“The parent community will still have mixed reactions to this latest outbreak when anxiety and uncertainty continues as we head into colder weather,” boss Gail McHardy said.

Gail also made some further comments on behalf of PV which were not reported in the story:

"Both Federal and State CMO's are on record advising us to expect instances like this. The State Government/DET have put in protocols and processes for schools to enact when these situations occur.

It's tricky for families if there aren't any apparent symptoms and at this point we can't blame school environments as the cause when incubation is 14 days. If there is awareness to a family or community cluster then added precautions by us all MUST be taken as a matter of priority to protect others.

It's a Catch 22, do we stay in lockdown because of a few cases or go back as we have in stages and act with caution? Closing down one or two schools caused by an outbreak may only disrupt up to 2000 students compared to 630,000 government school students."

Read the Herald-Sun article. 

 


 

The Victorian Ombudsman, Deborah Glass, reported last week on nepotism in our Victorian Public Schools.

In short, her office’s investigations found that there have been several cases of nepotism over recent years, where Principals have employed or given contracts to family members, friends, or business associates, often without advertising the positions or obtaining quotes.

We cannot condone this behaviour, and don’t accept that “not knowing” that such actions are wrong and create a conflict of interest is an acceptable excuse.  However, we do agree with Ms Glass’s statement that,  “Mostly, the subjects of these allegations were well-intentioned, busy people trying to solve problems, who got it wrong.”

As in all communities, the vast majority of Principals are doing the right thing.  It is only a small number who are not.  Yet the media focus is always on these few.  It’s the same when parents are collectively described in the news as aggressive or bullying.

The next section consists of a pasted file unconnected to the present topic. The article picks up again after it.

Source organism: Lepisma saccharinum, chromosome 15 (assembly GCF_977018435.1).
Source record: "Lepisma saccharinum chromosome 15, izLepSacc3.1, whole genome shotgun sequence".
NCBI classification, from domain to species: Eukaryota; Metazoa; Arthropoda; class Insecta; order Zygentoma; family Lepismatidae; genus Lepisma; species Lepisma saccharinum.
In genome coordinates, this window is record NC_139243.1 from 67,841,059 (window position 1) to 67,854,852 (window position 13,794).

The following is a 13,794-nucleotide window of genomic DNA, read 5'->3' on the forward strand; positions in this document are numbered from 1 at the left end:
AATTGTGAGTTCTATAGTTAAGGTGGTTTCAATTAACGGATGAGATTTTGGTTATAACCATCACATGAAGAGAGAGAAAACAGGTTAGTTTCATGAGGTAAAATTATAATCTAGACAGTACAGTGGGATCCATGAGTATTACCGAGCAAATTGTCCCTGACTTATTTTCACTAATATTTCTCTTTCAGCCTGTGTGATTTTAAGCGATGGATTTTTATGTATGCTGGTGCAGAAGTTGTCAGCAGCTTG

At this time of additional pressure on everyone, we would like to focus on the great job being done by everyone in our public school communities.


 

You may have seen media reports about the tragic death of Deborah Locco. Deb was well known and respected by Parents Victoria, for her work in support of families in the DET South Eastern Victoria Region. Yesterday our Executive Committee sent the following message to DET Deputy Secretary, David Howes:

Parents Victoria was greatly saddened to hear the tragic news about Deborah Locco today.  We know this news will be extremely difficult to hear and process, with a huge impact to her family and both her work colleagues and friends.

PV would like to express our condolences and heartfelt sympathy to all.  Please extend our heartfelt condolences to all the regional and central office employees close to Deb and that we're thinking of you all.

With deepest sympathy, on behalf of the 2020 Parents Victoria Executive Team  

The Education Department has issued its own statement about Deborah. 

The statement says, in part:

Deb was a much loved and admired colleague.

She was known to thousands of Victorian educators through her career as a Mathematics teacher, acting principal at Chandler Secondary College, principal at South Oakleigh Secondary College and her many regional roles, including as Acting Regional Director of the South Eastern Victoria Region.

At her heart she was a passionate educator, who always placed students first and had an unwavering commitment to supporting teachers and principals.

Read the full statement on the Education Department website

 


To all principals, teachers and education support staff in Victoria, thank you!